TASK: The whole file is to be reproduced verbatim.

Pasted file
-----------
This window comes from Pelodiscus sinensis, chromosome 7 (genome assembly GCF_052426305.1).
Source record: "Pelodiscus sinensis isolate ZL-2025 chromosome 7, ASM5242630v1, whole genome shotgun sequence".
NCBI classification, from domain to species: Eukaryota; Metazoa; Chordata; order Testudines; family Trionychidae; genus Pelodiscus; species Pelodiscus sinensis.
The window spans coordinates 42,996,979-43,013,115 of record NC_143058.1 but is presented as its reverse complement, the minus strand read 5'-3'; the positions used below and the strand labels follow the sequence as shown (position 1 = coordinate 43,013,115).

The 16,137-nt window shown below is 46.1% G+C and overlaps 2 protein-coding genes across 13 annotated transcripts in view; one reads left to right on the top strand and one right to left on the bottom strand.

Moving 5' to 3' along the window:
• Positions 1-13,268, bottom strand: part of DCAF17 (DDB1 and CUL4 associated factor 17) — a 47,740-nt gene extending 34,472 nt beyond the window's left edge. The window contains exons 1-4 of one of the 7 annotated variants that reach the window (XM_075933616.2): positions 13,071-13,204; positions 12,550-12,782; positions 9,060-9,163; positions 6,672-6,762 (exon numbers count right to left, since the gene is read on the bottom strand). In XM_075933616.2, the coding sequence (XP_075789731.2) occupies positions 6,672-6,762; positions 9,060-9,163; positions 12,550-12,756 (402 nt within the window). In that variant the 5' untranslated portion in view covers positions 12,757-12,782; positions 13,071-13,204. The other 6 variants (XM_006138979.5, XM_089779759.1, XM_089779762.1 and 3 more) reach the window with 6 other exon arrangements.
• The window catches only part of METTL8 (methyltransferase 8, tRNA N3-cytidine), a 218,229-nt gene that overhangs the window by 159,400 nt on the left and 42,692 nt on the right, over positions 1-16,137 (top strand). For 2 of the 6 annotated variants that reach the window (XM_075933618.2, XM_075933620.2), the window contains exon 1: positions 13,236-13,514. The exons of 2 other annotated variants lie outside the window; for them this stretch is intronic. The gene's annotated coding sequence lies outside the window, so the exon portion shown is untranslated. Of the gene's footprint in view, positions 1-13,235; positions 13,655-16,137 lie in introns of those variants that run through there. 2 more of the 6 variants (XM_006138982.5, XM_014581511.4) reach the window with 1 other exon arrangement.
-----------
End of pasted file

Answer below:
This window comes from Pelodiscus sinensis, chromosome 7 (genome assembly GCF_052426305.1).
Source record: "Pelodiscus sinensis isolate ZL-2025 chromosome 7, ASM5242630v1, whole genome shotgun sequence".
NCBI classification, from domain to species: Eukaryota; Metazoa; Chordata; order Testudines; family Trionychidae; genus Pelodiscus; species Pelodiscus sinensis.
The window spans coordinates 42,996,979-43,013,115 of record NC_143058.1 but is presented as its reverse complement, the minus strand read 5'-3'; the positions used below and the strand labels follow the sequence as shown (position 1 = coordinate 43,013,115).

The 16,137-nt window shown below is 46.1% G+C and overlaps 2 protein-coding genes across 13 annotated transcripts in view; one reads left to right on the top strand and one right to left on the bottom strand.

Moving 5' to 3' along the window:
• Positions 1-13,268, bottom strand: part of DCAF17 (DDB1 and CUL4 associated factor 17) — a 47,740-nt gene extending 34,472 nt beyond the window's left edge. The window contains exons 1-4 of one of the 7 annotated variants that reach the window (XM_075933616.2): positions 13,071-13,204; positions 12,550-12,782; positions 9,060-9,163; positions 6,672-6,762 (exon numbers count right to left, since the gene is read on the bottom strand). In XM_075933616.2, the coding sequence (XP_075789731.2) occupies positions 6,672-6,762; positions 9,060-9,163; positions 12,550-12,756 (402 nt within the window). In that variant the 5' untranslated portion in view covers positions 12,757-12,782; positions 13,071-13,204. The other 6 variants (XM_006138979.5, XM_089779759.1, XM_089779762.1 and 3 more) reach the window with 6 other exon arrangements.
• The window catches only part of METTL8 (methyltransferase 8, tRNA N3-cytidine), a 218,229-nt gene that overhangs the window by 159,400 nt on the left and 42,692 nt on the right, over positions 1-16,137 (top strand). For 2 of the 6 annotated variants that reach the window (XM_075933618.2, XM_075933620.2), the window contains exon 1: positions 13,236-13,514. The exons of 2 other annotated variants lie outside the window; for them this stretch is intronic. The gene's annotated coding sequence lies outside the window, so the exon portion shown is untranslated. Of the gene's footprint in view, positions 1-13,235; positions 13,655-16,137 lie in introns of those variants that run through there. 2 more of the 6 variants (XM_006138982.5, XM_014581511.4) reach the window with 1 other exon arrangement.